Bergil turned to Frodo and said, “ But that peace cannot unfold until Tar Elessar can prove to his people that Nurn has something to offer worth all of the labor and danger and expense of a channel--for he is no tyrant, to force obedience where many oppose him at once. The King has more riding on your mission than you know.”
Frodo pondered this. “That must have been a fearsome sight,” he said at last, “all that upheaval and eruption and steam and stuff.”
“Yes,”said Bergil. Someday I might sing you the songs of the survivors who used to dwell in these lands.” Then he glanced about and said, “But not today. Not here.”
“But that battling must have happened long ago. Why all the ongoing upheaval--why do I still feel it all around me, practically shrieking in the silence--though Sauron fell?”
“While he prospered Sauron trapped foul spirits here to guard the pass for him. Most of them dissolved when he failed to hold them anymore, though--they had no will left of their own.”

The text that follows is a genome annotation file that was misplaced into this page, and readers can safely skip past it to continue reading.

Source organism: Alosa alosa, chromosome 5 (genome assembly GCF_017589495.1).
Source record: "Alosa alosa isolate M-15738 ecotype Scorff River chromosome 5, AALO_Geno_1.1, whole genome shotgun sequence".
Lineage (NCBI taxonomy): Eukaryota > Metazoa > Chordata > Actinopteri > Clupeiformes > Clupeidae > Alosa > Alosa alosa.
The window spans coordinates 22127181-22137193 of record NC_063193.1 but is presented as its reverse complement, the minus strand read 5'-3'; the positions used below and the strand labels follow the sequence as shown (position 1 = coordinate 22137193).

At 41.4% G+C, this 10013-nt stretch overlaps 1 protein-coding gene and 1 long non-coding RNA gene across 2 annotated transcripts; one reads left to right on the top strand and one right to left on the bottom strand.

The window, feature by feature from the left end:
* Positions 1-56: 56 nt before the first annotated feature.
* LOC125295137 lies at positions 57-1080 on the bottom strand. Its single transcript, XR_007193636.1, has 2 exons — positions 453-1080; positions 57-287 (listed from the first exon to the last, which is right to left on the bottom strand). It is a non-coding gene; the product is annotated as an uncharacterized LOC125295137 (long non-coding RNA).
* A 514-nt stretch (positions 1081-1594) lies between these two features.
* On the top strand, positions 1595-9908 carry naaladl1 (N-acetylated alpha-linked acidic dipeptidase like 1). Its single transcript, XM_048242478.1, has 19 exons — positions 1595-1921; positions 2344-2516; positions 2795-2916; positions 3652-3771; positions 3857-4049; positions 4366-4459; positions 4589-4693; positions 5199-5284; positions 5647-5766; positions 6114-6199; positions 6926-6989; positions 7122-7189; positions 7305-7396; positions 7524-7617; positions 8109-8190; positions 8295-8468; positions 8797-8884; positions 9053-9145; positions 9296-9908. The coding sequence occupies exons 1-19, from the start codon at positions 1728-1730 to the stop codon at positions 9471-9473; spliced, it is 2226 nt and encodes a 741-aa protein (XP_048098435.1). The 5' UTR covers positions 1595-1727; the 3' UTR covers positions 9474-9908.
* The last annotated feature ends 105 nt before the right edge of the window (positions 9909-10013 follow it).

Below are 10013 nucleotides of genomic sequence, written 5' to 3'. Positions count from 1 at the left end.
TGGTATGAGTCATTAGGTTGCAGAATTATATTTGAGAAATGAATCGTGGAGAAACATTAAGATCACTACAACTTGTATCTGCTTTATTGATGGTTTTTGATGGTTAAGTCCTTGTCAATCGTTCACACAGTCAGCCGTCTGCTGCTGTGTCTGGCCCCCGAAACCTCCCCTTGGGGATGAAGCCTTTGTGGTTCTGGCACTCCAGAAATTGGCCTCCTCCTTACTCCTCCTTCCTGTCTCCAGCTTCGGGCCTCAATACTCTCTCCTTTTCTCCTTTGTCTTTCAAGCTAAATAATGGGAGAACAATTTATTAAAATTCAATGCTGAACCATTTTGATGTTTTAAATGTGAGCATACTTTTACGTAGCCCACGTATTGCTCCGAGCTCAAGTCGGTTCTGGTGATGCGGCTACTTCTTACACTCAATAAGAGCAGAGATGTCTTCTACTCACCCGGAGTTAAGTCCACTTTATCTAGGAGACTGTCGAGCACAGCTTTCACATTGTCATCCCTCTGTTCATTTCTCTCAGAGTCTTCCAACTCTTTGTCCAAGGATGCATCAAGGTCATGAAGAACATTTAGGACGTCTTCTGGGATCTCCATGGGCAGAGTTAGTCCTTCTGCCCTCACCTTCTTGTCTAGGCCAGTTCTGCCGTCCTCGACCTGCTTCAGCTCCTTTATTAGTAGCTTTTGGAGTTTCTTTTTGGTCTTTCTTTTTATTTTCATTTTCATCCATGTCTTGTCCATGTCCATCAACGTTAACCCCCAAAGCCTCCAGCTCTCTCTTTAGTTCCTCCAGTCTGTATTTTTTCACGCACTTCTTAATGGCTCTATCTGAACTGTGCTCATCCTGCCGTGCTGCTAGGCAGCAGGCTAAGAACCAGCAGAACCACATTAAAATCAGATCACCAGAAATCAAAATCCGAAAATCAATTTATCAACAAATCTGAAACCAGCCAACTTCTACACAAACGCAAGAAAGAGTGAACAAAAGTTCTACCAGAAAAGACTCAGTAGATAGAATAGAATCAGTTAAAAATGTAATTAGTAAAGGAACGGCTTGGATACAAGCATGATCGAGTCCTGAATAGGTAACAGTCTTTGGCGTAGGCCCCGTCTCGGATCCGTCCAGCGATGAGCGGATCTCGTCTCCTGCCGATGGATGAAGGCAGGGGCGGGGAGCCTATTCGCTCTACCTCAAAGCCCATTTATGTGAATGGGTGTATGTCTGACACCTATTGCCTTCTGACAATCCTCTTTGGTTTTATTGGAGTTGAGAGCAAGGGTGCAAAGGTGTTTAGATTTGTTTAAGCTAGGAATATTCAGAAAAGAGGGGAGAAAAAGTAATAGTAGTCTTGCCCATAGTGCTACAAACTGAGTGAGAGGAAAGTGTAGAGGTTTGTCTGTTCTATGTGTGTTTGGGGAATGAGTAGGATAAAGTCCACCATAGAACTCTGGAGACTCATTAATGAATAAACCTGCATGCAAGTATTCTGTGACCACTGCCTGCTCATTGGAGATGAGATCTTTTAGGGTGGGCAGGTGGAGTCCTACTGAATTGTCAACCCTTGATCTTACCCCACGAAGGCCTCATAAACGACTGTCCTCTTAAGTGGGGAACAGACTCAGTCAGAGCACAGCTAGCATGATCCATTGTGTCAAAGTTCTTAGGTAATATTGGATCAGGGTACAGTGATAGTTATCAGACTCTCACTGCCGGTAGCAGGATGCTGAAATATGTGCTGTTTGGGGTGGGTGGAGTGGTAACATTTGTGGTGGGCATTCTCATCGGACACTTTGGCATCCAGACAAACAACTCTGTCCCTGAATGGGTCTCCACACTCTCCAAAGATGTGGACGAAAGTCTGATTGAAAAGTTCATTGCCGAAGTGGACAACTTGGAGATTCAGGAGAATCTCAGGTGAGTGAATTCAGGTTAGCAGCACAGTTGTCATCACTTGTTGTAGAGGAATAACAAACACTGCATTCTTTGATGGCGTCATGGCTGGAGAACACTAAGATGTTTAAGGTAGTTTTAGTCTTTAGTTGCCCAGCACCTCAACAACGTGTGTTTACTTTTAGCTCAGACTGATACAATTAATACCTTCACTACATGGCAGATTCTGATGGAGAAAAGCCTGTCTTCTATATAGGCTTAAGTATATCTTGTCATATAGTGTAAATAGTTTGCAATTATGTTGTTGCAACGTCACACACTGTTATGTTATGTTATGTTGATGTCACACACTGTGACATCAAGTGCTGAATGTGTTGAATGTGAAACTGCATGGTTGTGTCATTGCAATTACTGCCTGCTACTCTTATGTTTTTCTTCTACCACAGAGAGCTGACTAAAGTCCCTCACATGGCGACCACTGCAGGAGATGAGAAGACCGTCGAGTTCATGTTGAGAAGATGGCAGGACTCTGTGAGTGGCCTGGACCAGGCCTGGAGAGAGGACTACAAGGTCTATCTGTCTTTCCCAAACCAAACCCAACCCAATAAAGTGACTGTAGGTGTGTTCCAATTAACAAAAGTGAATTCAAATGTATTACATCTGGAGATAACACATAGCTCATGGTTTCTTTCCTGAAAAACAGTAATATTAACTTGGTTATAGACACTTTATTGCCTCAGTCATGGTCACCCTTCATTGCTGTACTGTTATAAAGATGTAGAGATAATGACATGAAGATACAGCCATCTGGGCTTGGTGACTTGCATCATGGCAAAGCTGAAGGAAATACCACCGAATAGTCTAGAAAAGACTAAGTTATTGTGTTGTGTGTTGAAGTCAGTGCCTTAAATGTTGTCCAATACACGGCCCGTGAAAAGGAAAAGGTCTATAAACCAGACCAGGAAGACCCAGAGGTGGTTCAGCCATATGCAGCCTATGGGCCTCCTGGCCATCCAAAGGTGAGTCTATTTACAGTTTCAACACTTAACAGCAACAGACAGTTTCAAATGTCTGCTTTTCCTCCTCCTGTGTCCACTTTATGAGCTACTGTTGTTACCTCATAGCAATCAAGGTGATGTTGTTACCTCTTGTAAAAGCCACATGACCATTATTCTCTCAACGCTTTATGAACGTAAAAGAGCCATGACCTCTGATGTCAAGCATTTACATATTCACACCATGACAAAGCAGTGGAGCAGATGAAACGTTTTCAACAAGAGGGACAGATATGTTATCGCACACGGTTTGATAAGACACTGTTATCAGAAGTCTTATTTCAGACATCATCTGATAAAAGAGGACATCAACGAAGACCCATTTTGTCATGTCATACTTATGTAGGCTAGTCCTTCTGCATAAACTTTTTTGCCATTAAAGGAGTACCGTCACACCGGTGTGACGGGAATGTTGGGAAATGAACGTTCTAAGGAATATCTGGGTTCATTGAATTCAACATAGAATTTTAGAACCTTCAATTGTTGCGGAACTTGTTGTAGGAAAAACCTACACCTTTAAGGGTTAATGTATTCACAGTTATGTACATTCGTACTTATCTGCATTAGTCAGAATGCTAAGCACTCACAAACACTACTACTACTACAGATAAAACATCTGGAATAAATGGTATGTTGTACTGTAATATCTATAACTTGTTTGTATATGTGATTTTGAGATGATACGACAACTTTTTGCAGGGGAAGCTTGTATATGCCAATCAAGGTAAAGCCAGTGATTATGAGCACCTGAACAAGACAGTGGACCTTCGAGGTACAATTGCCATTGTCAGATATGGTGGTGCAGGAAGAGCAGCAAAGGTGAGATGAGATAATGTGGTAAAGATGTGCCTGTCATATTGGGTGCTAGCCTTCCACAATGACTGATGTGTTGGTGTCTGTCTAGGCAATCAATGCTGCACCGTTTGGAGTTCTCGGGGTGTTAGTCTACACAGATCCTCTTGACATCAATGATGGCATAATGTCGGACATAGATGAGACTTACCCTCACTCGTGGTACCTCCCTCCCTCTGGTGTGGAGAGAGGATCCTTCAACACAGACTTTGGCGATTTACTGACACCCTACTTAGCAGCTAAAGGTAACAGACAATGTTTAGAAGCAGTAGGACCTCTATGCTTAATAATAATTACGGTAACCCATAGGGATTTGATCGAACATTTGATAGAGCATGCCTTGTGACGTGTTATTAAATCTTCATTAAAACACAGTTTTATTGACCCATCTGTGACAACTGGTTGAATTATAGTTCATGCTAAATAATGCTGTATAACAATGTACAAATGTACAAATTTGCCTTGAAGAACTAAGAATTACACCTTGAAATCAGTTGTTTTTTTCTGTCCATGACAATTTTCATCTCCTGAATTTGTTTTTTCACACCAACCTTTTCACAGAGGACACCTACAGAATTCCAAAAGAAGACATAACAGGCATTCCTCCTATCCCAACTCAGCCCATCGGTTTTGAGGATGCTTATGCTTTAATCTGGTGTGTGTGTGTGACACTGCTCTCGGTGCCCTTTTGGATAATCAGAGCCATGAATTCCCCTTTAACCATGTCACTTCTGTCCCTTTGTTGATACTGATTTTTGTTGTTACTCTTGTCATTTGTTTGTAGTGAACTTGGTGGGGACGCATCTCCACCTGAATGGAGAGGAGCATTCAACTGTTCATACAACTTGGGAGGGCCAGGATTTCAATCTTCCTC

“I don’t like that ‘most’! ‘Most’ orcs supposedly died, but I’ve an arm that proves a few survived.”
“In any case, they are not our only concern. Ulmo left many maiar here to do his bidding, too.”
“But aren’t they on our side? Why should they concern us?”
“Because the long years of battle have left them...well, a little strange. All right, in some cases a lot strange. And one shell-shocked maia can make the Lady Eowyn’s entire hospital seem like a philosopher’s school.”
“Metal devices left over from the Enemy, small to mid-sized missiles--we call them shells, because like shells they hold a hollowness inside, yet packed with some explosive deviltry. You lob enough of those at soldiers, and even those unwounded in body begin to suffer wounds of the mind. Hence, shell-shock. The term has come to describe any madness sprung from seeing too much war. The Lady Eowyn has treated a number of battle-crazed veterans over the years, because some become quite dangerous when fighting with their shadows.”
“Oh. I see. And maiar in such straits...Oh!”